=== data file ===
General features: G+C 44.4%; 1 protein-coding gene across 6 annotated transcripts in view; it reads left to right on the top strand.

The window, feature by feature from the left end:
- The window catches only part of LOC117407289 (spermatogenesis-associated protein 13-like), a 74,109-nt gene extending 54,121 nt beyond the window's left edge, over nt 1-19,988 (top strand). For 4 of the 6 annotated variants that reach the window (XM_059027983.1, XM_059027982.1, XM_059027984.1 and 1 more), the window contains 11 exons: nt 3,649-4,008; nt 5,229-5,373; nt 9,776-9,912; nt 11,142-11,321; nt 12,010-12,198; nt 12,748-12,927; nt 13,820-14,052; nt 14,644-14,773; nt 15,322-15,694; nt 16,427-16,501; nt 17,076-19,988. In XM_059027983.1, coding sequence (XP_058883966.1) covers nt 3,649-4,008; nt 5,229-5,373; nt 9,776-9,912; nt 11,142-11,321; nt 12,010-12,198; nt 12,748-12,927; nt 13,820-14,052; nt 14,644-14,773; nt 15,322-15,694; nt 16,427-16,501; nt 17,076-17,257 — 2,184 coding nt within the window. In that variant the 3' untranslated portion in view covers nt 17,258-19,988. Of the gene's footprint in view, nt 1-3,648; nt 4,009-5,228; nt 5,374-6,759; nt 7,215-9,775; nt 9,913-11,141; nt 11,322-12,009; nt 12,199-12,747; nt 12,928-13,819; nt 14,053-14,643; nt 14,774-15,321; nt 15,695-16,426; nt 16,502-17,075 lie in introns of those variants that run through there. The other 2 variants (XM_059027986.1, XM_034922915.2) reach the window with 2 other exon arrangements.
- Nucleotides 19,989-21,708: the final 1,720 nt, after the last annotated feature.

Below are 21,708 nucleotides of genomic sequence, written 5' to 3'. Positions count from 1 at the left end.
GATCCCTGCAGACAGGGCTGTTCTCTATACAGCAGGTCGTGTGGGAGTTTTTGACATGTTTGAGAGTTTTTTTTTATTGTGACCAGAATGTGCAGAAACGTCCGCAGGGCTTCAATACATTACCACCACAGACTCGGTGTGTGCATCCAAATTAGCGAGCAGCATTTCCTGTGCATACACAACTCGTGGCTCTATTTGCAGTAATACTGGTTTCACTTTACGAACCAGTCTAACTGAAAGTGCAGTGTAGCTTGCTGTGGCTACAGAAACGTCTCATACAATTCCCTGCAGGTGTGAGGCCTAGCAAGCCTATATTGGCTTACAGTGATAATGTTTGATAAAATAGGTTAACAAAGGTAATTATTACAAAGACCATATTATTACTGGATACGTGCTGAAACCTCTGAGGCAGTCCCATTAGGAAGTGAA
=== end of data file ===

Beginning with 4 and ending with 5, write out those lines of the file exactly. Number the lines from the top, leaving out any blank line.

- Nucleotides 19,989-21,708: the final 1,720 nt, after the last annotated feature.

Below are 21,708 nucleotides of genomic sequence, written 5' to 3'. Positions count from 1 at the left end.